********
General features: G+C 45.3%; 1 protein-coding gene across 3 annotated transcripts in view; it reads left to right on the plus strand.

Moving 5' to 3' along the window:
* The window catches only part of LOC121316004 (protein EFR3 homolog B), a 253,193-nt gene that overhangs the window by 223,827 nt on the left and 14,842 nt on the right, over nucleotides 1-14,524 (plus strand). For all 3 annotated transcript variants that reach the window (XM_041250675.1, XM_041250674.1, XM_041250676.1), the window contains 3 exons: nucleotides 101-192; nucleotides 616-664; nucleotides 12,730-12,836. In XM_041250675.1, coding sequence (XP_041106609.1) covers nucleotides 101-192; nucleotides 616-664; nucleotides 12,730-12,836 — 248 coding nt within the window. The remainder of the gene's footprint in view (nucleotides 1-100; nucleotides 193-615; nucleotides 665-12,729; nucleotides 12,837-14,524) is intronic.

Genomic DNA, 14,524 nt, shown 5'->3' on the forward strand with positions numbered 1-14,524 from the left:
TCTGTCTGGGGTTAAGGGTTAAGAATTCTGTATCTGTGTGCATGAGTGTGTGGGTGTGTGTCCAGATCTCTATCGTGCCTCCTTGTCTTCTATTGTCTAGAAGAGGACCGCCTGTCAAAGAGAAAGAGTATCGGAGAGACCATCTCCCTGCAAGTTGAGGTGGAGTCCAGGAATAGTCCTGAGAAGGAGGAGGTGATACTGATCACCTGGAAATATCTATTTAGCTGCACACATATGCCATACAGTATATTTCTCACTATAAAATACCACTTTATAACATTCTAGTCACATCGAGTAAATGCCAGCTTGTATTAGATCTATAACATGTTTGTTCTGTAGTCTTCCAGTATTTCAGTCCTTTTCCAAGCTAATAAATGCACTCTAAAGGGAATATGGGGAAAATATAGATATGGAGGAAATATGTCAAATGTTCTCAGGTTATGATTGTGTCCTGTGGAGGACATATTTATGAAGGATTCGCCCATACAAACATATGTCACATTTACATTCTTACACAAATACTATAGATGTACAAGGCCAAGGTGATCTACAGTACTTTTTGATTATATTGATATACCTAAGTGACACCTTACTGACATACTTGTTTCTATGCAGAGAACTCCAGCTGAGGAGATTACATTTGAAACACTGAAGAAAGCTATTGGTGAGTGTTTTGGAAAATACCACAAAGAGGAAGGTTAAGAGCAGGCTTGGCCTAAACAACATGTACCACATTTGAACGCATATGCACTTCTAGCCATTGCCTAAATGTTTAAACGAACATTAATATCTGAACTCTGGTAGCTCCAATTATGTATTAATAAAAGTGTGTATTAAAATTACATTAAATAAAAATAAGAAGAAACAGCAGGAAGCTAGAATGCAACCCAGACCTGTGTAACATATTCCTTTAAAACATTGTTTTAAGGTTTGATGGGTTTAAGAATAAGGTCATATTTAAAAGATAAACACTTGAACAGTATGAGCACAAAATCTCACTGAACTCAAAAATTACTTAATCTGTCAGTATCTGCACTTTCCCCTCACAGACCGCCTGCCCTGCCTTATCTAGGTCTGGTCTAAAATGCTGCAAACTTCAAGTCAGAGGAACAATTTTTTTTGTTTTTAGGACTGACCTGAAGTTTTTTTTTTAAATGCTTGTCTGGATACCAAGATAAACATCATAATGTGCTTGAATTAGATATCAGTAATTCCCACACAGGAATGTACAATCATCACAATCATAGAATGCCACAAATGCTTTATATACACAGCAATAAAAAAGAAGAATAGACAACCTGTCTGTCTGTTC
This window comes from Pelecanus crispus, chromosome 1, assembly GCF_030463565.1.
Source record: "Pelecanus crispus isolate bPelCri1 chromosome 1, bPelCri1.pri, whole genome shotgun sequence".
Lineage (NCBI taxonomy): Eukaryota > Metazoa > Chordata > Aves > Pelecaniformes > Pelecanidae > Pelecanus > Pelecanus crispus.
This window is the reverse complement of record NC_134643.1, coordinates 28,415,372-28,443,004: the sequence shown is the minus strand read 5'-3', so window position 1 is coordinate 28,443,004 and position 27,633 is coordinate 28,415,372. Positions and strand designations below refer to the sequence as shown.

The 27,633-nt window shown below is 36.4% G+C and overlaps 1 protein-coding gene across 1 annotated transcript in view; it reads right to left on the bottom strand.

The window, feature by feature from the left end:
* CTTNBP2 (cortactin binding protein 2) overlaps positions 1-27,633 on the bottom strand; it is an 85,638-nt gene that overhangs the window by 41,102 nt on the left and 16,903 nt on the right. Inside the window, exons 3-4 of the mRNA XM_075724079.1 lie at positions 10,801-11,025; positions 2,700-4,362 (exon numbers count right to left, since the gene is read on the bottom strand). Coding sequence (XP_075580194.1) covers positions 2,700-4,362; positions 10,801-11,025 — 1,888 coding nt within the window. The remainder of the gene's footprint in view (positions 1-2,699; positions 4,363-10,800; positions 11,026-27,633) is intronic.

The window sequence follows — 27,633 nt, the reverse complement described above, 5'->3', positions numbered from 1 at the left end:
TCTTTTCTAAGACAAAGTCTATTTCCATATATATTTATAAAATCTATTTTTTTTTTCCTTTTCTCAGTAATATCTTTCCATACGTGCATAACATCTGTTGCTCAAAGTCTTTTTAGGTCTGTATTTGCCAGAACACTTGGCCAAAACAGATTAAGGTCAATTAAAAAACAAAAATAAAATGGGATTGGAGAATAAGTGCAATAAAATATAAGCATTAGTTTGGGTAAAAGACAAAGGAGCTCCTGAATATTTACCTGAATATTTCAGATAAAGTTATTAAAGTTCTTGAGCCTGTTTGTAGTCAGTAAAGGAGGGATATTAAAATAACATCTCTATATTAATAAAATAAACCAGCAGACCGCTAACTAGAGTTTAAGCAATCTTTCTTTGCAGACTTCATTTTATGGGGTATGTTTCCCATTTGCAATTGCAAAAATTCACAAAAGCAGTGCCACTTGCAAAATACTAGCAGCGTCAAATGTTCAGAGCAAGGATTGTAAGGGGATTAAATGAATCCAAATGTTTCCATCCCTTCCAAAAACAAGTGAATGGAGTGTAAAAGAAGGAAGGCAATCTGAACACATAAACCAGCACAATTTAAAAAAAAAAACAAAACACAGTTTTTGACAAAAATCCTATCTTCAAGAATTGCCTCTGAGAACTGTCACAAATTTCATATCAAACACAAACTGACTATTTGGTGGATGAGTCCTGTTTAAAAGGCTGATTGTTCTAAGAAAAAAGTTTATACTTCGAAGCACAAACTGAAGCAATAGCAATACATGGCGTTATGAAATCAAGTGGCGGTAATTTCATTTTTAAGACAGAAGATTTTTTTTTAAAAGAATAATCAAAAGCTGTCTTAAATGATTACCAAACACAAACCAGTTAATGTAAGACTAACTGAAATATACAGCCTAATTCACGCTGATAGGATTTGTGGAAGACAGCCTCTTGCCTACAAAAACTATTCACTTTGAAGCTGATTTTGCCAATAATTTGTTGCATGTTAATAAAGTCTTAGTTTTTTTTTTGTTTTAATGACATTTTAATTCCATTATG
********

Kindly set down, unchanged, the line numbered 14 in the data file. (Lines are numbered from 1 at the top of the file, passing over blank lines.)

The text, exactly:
TCTTTTCTAAGACAAAGTCTATTTCCATATATATTTATAAAATCTATTTTTTTTTTCCTTTTCTCAGTAATATCTTTCCATACGTGCATAACATCTGTTGCTCAAAGTCTTTTTAGGTCTGTATTTGCCAGAACACTTGGCCAAAACAGATTAAGGTCAATTAAAAAACAAAAATAAAATGGGATTGGAGAATAAGTGCAATAAAATATAAGCATTAGTTTGGGTAAAAGACAAAGGAGCTCCTGAATATTTACCTGAATATTTCAGATAAAGTTATTAAAGTTCTTGAGCCTGTTTGTAGTCAGTAAAGGAGGGATATTAAAATAACATCTCTATATTAATAAAATAAACCAGCAGACCGCTAACTAGAGTTTAAGCAATCTTTCTTTGCAGACTTCATTTTATGGGGTATGTTTCCCATTTGCAATTGCAAAAATTCACAAAAGCAGTGCCACTTGCAAAATACTAGCAGCGTCAAATGTTCAGAGCAAGGATTGTAAGGGGATTAAATGAATCCAAATGTTTCCATCCCTTCCAAAAACAAGTGAATGGAGTGTAAAAGAAGGAAGGCAATCTGAACACATAAACCAGCACAATTTAAAAAAAAAAACAAAACACAGTTTTTGACAAAAATCCTATCTTCAAGAATTGCCTCTGAGAACTGTCACAAATTTCATATCAAACACAAACTGACTATTTGGTGGATGAGTCCTGTTTAAAAGGCTGATTGTTCTAAGAAAAAAGTTTATACTTCGAAGCACAAACTGAAGCAATAGCAATACATGGCGTTATGAAATCAAGTGGCGGTAATTTCATTTTTAAGACAGAAGATTTTTTTTTAAAAGAATAATCAAAAGCTGTCTTAAATGATTACCAAACACAAACCAGTTAATGTAAGACTAACTGAAATATACAGCCTAATTCACGCTGATAGGATTTGTGGAAGACAGCCTCTTGCCTACAAAAACTATTCACTTTGAAGCTGATTTTGCCAATAATTTGTTGCATGTTAATAAAGTCTTAGTTTTTTTTTTGTTTTAATGACATTTTAATTCCATTATG